The future of coronavirus variants: from Delta to Omicron  

Analysis: variants and the Covid-19 pandemic

The emergence of Covid-19 variants has added a new layer of complexity to the pandemic, enabling the virus to spread more efficiently around the population. The consequences for public health—if managed poorly—can be devastating.

It is necessary, then, to examine the reasons behind why such variants appear.

How do Covid-19 variants form and what are their effects on the human body? 

A virus itself is a fairly simple particle in structure, consisting of genetic material (DNA or RNA) encased in a protein capsule. Once it has entered a new human body, the virus has one goal and one goal only: to replicate itself as much as possible.

Once the virus enters the body, it moves along the surfaces of cells until its proteins start to bind with specific receptors on ‘host cells’ (usually healthy human cells). The DNA or RNA enters the host cell when the virus and cell combine, allowing the virus particle to reproduce inside it. Infection begins if enough viral particles successfully penetrate and damage a sufficient amount of host cells. Crucially, this process is aided if an individual is unvaccinated or has waning vaccine protection. In the case of the coronavirus, this infection often leads to noticeable symptoms, such as high temperature and persistent cough.

What are mutations? 

Mutations are natural, random changes to the DNA or RNA base sequence within the virus particle. Examples of mutations include:

• deletion – when a base from the genetic base sequence is removed.
• addition – when a base is added to the sequence.

Mutations can often go undetected if there is no change to the code that the base sequence forms. A variant forms when the codon (group of three bases that codes for a protein) changes in a way that subsequently alters the instruction.

Despite mutations being a natural occurrence and a key part of evolution, the longer the virus exists, the higher the chance of a mutation. Scientists are concerned that this may lead to Covid-19 evolving over time into something even more dangerous for our health.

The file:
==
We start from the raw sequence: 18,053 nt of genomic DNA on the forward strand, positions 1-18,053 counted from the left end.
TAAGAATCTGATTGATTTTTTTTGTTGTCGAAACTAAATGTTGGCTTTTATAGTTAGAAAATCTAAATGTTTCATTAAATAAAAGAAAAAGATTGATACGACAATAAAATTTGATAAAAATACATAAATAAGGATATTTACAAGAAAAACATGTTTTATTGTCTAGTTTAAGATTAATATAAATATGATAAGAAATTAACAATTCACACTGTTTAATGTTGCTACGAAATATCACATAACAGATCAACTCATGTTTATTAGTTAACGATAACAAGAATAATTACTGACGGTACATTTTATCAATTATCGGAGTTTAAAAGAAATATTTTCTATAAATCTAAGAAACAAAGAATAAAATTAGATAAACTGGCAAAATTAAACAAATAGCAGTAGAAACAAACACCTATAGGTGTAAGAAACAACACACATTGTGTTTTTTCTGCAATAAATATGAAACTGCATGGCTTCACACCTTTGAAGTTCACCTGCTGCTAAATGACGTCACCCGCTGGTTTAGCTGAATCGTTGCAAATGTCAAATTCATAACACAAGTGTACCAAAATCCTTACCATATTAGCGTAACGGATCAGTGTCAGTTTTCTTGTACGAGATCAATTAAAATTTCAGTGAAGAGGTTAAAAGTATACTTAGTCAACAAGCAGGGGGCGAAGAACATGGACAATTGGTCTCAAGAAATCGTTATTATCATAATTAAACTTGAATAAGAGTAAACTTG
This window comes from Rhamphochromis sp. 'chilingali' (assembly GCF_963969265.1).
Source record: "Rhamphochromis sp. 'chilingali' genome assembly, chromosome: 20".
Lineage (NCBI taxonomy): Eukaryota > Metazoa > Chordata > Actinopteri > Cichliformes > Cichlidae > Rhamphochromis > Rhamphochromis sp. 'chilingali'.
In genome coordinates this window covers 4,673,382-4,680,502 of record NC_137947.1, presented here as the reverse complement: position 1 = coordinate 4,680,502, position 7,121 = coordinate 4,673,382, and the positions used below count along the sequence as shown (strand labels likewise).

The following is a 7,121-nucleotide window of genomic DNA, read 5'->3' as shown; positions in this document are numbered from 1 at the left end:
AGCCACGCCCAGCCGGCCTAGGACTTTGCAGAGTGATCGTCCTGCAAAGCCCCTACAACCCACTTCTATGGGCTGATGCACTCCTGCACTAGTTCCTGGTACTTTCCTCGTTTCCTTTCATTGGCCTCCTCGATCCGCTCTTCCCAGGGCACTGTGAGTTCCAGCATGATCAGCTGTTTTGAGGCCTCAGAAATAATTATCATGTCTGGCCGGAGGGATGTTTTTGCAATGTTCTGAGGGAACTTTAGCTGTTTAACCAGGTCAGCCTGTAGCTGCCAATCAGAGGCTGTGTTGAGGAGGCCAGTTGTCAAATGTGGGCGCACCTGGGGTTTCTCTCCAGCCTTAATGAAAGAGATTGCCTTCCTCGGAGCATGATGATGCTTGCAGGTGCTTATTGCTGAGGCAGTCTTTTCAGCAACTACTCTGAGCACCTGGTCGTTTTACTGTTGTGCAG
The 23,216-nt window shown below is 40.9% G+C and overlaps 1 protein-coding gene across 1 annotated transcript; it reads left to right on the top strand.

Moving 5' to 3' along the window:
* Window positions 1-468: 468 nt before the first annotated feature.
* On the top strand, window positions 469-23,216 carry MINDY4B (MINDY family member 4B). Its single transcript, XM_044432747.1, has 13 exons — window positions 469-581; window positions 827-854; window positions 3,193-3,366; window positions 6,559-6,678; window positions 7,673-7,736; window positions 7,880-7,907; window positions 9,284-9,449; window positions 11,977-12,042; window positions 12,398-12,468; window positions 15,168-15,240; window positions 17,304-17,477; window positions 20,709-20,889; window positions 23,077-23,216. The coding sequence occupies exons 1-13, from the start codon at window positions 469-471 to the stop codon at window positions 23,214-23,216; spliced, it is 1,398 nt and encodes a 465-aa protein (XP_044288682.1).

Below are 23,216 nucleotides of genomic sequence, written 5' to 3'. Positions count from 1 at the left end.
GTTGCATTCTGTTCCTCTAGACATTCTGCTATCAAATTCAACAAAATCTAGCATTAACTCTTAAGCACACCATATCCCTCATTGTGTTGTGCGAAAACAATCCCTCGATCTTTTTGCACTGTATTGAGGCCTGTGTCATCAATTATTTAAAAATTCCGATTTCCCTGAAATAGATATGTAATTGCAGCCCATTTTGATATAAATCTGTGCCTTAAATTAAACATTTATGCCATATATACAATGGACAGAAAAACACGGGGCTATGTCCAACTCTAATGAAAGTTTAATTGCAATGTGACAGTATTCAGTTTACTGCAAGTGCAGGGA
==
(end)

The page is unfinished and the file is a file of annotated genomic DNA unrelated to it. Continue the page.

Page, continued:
For instance, the B117 or ‘Alpha’ variant developed from specific mutations that allowed the virus to bind to human receptors and enter cells more easily. The Delta variant is referred to as a double mutant, where two mutations have occurred, causing even more harmful effects. Specifically, these mutations made the virus significantly more transmissible, making it easier for people who already have had the coronavirus to be re-infected.

On a more positive note, vaccination provides us with an immune response that is considerably stronger than our own organic immune response, which effectively combats the variants. Experts think that it is very unlikely that a variant will emerge that completely evades our vaccines.

Covid-19 variants will always be searching for a way around the barrier of protection that has been established by inoculation. But if the virus continues to spread, it is a worry that the current vaccines will not be powerful enough to keep it at bay.

The fact that many developing countries have yet to receive sufficient amounts of vaccine doses grants the virus more time to evolve through new, harmful mutations.

The Omicron variant has more mutations than Delta, Alpha, Beta and Gamma variants, speeding up the rate of transmission. ‘Spike proteins’ containing 32 mutations help the virus to enter human cells. The 10 mutations on the ‘receptor binding site’ allow easier entry to host cells. Preliminary lab studies show that two doses of the Covid-19 vaccine may not be enough – the UK has now rolled out its booster campaign, with the intention of increasing immunity.

At a press briefing this Thursday, Hans Kludge, the regional director of the World Health Organisation (WHO), had this to say: “As of 10 January, 26 countries reported that over 1% of their population is catching Covid-19 each week…” Provided current trends continue, he suggested, most people in Europe will become infected with the Omicron variant in the next 6-8 weeks.

The Omicron variant, first reported in South Africa, is not the only nascent variant to have been documented: in the last few days, a new strain of coronavirus, ‘Deltacron’, has reportedly been detected in Cyprus. This demonstrates just how rapidly the coronavirus is mutating- a trend that may lead to new, potentially harmful, variants emerging.

Ultimately, variants are a reminder that the pandemic is not over. The only way to definitively prevent them from appearing is to stop the virus itself, which is clearly not an easy task.

Featured image: Yuri Samoilov with licence

Leave a Reply

Your email address will not be published.

Our YouTube Channel